Going deeper: Philippine push for indigenous petroleum reserves

By Jose M Layug Jr, DivinaLaw
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With its GDP growing by 7.6% in 2022, the fastest rate among emerging Asean economies, the Philippines is facing increasing demands for energy. Against the backdrop of volatile oil prices, exploring for indigenous hydrocarbons must be a long-term policy of the Philippine government.

At the onset of the Bongbong Marcos administration, the Department of Energy (DOE) ushered in a new era of energy resource development via: issuing regulations to increase the renewable portfolio standards mandate; setting the renewable energy (RE) share in the total energy mix to 50% by 2040; directing the preferential dispatch of all RE resources; launching the Green Energy Auction Programme soliciting 11GW of new RE capacity; and opening the development of RE to 100% foreign-owned companies. While the DOE focused initially on RE, the Philippines needs to pursue programmes in the capital-intensive oil and gas exploration sector to avoid dependence on energy imports.

Energy demand and supply

Jose M Layug Jr, DivinaLaw
Jose M Layug Jr
Senior Partner
DivinaLaw

Nationally, oil and gas drive the transportation sector and are the primary fuels for power generation. Petroleum products now constitute 50.9% of the total final energy consumption in the Philippines, with the country importing 168,571 million barrels of petroleum products in 2022. Just 559 million barrels of oil were produced by the Galoc field, not even 1% of the country’s demand. Meanwhile, indigenous gas from Malampaya reservoir in Palawan is nearing depletion after 24 years of operations. The Malampaya Deep Water gas-to-power project accounts for 30% of power consumption in Luzon.

The Philippines has diverse geological basins that offer hydrocarbon resource potential. Of the 17 sedimentary basins however, not one can be considered extensively explored. Since the shift from a concession framework to a service contract system in 1972, only 263 exploration wells have been drilled, 41 resulting in oil discoveries while 11 were gas finds. This compares to the more than 250 wells drilled in one year by both Indonesia and Malaysia.

Policy overview & fiscal regime

Presidential Decree No. 87 (PD No. 87), or The Oil Exploration and Development Act of 1972, established the statutory framework of the Philippine upstream petroleum industry under which foreign and Filipino contractors carry out petroleum exploration under a service contract arrangement. Because the government is unable to finance exploration, the service contractor furnishes necessary technical services and financing for a fee of 40% of gross income after deducting all operating expenses. The remaining 60% is remitted by the contractor to the Philippine government as its share of the proceeds. The DOE reimburses the contractor for all expenses not exceeding 70% of the gross proceeds from production in any year. Any unreimbursed expenses are recovered from the operations of succeeding years.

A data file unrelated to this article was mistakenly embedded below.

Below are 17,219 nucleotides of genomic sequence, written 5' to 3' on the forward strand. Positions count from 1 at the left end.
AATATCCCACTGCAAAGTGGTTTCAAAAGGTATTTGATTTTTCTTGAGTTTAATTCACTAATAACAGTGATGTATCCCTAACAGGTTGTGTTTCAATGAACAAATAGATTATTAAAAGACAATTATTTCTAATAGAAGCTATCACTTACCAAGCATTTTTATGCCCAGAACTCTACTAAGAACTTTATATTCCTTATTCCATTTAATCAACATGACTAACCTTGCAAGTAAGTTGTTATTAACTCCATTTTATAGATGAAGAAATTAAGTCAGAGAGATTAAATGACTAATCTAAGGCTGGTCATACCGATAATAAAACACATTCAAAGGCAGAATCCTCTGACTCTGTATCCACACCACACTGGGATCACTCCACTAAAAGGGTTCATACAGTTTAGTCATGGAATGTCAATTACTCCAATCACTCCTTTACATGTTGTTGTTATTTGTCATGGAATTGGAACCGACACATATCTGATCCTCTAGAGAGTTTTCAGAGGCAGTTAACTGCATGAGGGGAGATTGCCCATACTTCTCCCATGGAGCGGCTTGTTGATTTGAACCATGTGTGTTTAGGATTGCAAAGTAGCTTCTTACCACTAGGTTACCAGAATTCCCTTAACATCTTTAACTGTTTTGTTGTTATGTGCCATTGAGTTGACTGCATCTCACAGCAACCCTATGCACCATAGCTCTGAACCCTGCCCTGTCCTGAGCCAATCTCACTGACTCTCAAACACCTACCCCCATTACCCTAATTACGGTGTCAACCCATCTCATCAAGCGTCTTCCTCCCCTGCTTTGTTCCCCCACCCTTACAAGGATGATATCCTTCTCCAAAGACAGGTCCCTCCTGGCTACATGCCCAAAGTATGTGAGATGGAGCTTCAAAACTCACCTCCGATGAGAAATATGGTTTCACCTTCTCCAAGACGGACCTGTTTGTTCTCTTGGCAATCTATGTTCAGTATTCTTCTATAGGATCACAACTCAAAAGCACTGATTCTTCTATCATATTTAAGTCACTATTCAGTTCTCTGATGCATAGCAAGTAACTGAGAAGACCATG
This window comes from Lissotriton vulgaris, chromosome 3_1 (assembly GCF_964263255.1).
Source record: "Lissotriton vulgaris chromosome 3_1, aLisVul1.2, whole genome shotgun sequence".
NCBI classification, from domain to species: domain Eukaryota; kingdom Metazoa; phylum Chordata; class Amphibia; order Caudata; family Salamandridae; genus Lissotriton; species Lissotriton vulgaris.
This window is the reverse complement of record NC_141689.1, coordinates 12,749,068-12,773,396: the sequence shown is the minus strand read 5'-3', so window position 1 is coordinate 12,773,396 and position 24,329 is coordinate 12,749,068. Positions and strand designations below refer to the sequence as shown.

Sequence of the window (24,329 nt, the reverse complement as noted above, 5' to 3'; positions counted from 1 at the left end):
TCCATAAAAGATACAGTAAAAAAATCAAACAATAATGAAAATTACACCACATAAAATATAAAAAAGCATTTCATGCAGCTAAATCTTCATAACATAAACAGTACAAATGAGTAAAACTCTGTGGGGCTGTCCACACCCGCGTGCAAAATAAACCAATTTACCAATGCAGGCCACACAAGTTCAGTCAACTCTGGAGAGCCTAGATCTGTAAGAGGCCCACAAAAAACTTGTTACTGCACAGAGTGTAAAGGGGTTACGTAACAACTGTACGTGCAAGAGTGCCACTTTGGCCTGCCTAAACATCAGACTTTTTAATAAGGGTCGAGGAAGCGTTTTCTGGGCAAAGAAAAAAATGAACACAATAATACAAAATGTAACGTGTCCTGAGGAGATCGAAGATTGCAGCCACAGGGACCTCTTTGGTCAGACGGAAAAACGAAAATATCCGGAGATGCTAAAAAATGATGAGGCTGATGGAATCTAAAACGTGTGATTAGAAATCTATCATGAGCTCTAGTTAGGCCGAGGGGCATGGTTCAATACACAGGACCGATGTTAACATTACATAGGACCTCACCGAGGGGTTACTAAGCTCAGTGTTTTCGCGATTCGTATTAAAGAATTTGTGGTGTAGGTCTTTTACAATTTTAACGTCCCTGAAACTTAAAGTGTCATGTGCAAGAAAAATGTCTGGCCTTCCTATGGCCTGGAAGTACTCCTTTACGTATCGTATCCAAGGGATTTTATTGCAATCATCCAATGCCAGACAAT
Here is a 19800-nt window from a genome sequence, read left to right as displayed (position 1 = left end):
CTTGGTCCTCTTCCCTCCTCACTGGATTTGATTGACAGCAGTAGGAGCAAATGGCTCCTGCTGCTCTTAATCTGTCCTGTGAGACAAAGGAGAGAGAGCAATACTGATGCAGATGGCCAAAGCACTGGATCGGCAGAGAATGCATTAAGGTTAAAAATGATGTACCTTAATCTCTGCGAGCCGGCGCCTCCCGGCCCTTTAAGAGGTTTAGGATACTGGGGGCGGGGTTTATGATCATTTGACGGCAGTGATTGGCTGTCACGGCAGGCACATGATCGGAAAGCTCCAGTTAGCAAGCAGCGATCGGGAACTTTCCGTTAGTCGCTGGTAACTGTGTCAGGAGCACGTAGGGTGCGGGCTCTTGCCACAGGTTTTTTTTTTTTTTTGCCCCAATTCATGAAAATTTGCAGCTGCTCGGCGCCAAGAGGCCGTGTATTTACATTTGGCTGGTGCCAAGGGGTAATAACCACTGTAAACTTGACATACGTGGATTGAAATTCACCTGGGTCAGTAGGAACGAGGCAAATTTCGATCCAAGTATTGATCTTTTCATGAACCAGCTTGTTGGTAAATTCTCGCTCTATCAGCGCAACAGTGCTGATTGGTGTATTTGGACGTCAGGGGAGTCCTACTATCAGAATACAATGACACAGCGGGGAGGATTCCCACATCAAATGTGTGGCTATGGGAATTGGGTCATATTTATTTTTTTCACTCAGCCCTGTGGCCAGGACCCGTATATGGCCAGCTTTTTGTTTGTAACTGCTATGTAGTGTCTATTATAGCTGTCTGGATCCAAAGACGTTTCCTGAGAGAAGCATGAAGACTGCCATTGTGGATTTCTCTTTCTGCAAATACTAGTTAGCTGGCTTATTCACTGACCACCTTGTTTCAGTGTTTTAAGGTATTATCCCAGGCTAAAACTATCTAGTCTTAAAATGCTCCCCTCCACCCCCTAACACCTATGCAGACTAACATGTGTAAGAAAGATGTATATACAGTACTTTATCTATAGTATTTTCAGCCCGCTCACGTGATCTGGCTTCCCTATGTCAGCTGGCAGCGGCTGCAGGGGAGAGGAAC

While it sets out one of the most attractive fiscal regimes in Asia, the Philippines has mostly attracted only medium-sized foreign contractors, except for Shell and Chevron. PD No. 87 needs to adapt to the modern requirements of the upstream industry. The DOE must offer improved fiscal and contractual terms to investors to encourage more drilling activity.

One incentive is to allow for cross recovery where a deepwater contractor operates in two or more areas under different service contracts. The operating expenses may be recovered from the gross proceeds from the sale of all petroleum produced within any one or more of the projects, as if they are covered by a single contract. A previous bill in the Philippine Senate provided for this cross recovery that should attract exploration companies in the Philippines.

Another incentive is to mandate the government to assume the contractor’s income tax, which would dispel the cloud caused by the Commission on Audit decision denying the assumption by the government of the Malampaya project income tax.

Energy development reforms

Given the current state of hydrocarbon development, the DOE has undergone tremendous changes aimed at harnessing energy resources, implementing stricter regulatory measures, introducing substantial policies and paving the way for closer government agency coordination.

The DOE cancelled service contracts where the counterparty failed to abide by its contractual commitments. The Philippines has 17 active petroleum service contracts with only Galoc and Alegria producing oil. The DOE monitors every activity within each sub-phase outlined in the service contracts.

Recently, the DOE also launched the 2024 Philippine Bid Round for Coal, Petroleum and Native Hydrogen, offering prospective exploration areas with multiple surface geology, seismic and well reports for production of petroleum. With all these programmes, the Philippines hopes to harness indigenous petroleum resources. To attract foreign capital in exploration, the DOE needs to pursue its mandate, pushing for a plan that rests on the collaborative performance of various government agencies.

Jose M Layug Jr is a senior partner at DivinaLaw in Metro Manila

DIVINALAW

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Contact details:
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E: jay.layug@divinalaw.com

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